Distinguishing between the inflationary effects of one type of spending versus another could help planners build a richer picture that will inform their clients’ long-term spending power.
For instance, higher mortgage costs over a sustained period of time, will limit cash-flow for at least the same period of time.
Affordability of long-term care is another example. A friend’s in-law’s residential care home fees have recently increased from £900 to £960 – a rise of almost 7%. That could continue to rise. Who knows? But a 3% forecast won’t adequately account for the weight that this rise brings to bear on the ability to spend elsewhere.
And how many forecasts drawn up in the last decade will have factored in energy bills as having any significant influence on retirement spending even as recently as last year?
Yet UK household energy bills have risen by an average of 54% since April 2021.
So until nuclear and renewable sources displace dependence on fossil fuels in the UK’s energy mix, there’s every reason to think that these bills will remain high for some time.
Within a matter of months, the consequences of inflation will have become a significant feature of life for financial planners and their clients.
It’s sure to affect the complexion of advice for the foreseeable future. For instance, will inflationary increases affect how people choose to take their retirement benefits. Or will inflation-linked annuities become more attractive for those retiring over the next few years?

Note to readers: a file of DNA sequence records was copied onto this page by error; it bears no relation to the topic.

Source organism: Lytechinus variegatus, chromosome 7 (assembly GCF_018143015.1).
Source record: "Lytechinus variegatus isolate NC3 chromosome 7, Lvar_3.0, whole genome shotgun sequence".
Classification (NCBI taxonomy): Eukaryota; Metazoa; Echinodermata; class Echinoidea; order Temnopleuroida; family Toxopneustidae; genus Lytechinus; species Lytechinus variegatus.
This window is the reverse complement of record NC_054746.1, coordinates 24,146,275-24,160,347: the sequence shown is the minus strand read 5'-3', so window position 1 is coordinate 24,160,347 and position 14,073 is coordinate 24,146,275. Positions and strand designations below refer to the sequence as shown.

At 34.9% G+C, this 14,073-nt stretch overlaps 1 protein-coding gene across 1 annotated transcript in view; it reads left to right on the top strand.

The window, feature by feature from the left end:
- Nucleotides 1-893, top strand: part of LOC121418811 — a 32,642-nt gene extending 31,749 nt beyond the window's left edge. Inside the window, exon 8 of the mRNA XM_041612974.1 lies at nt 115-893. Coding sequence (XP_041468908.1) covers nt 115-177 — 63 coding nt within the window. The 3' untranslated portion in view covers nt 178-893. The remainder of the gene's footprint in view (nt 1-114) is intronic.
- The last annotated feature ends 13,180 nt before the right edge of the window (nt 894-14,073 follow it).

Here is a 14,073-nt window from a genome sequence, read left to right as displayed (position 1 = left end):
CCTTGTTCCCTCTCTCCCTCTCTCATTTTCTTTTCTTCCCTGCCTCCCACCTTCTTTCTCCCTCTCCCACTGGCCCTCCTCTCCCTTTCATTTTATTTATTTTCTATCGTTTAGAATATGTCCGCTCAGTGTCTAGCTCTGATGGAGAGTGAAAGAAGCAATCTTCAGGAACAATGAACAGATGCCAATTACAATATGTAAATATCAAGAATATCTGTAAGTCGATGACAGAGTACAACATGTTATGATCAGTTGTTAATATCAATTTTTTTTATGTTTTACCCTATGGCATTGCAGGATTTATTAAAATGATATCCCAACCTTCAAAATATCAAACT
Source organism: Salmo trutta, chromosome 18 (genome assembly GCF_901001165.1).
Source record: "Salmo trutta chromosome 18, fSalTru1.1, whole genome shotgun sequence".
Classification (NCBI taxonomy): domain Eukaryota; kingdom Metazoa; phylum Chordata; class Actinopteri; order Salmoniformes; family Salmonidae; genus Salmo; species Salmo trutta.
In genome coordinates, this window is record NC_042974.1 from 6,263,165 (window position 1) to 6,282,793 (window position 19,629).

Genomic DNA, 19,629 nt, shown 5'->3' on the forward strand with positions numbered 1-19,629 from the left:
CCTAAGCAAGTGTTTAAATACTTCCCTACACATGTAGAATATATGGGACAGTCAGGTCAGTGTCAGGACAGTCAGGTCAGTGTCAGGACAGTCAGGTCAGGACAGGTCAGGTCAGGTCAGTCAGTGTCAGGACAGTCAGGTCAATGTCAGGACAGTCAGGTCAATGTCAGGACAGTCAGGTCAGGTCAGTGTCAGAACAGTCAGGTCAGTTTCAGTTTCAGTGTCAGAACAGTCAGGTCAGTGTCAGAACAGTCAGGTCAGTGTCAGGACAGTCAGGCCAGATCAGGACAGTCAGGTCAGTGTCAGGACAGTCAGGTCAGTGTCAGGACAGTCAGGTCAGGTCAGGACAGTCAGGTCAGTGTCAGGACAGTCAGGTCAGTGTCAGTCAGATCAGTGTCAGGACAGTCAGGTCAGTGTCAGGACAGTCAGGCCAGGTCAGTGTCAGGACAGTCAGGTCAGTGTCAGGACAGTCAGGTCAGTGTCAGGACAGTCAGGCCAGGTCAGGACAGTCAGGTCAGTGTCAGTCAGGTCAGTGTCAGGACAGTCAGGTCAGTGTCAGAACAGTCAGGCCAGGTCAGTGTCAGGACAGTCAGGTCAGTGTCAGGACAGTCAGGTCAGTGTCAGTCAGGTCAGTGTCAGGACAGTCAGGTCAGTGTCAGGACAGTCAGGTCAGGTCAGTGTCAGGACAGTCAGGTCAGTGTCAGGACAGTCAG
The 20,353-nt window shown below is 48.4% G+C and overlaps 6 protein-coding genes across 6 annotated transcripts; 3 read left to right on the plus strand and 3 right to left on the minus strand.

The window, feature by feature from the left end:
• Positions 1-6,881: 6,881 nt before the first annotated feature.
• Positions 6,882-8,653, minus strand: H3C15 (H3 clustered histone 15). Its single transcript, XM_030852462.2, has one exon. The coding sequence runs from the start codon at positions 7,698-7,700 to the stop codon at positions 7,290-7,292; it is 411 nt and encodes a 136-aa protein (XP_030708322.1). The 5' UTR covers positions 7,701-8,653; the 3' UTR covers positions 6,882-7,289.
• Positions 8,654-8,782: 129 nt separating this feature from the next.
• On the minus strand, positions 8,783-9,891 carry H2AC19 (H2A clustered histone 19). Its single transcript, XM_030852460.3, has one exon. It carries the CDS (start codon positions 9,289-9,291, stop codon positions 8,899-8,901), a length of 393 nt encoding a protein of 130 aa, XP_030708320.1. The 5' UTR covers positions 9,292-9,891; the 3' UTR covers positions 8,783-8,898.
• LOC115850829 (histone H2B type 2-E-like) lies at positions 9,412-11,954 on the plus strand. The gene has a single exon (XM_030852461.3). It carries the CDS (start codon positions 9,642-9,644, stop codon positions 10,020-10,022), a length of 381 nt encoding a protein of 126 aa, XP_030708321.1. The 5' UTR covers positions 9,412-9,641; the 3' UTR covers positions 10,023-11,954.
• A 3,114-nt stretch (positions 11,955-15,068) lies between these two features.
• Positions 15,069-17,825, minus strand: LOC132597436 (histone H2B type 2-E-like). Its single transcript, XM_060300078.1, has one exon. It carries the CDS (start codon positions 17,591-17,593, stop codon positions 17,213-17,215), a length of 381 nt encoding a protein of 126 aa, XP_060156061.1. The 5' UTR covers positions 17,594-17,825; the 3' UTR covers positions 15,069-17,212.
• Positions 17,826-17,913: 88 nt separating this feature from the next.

A financial plan is always an educated guess but – in a world of higher inflation – perhaps one-size-fits all won’t cut it? That’s why it’s important to strike a balance and explain the details around inflation
Underestimating inflation in a cash flow can lead people into a false sense of security but overestimating can make them fearful. It’s important to strike a balance and keep an open dialogue around inflation – reviews are a great time to do this.
For instance, imagine the cash flow forecast below is for a sixty year old with no income but £500,000 of assets. The assumed rate of return on the assets is 5% per annum with a default inflation rate of 3% per year.
The chart in Figure 1 shows the effect of expenditure of £18,000 and assumes that expenditure increases by the default inflation rate every year. In this scenario they run out of money when they are 98.
In Figure 2 everything remains the same except – this time – their expenditure increases by 6% per annum. They run out of money at 84 – 14 years earlier than the original forecast. Perhaps a cash flow forecast like this could really help clients understand the potential effect of their personal rate of inflation?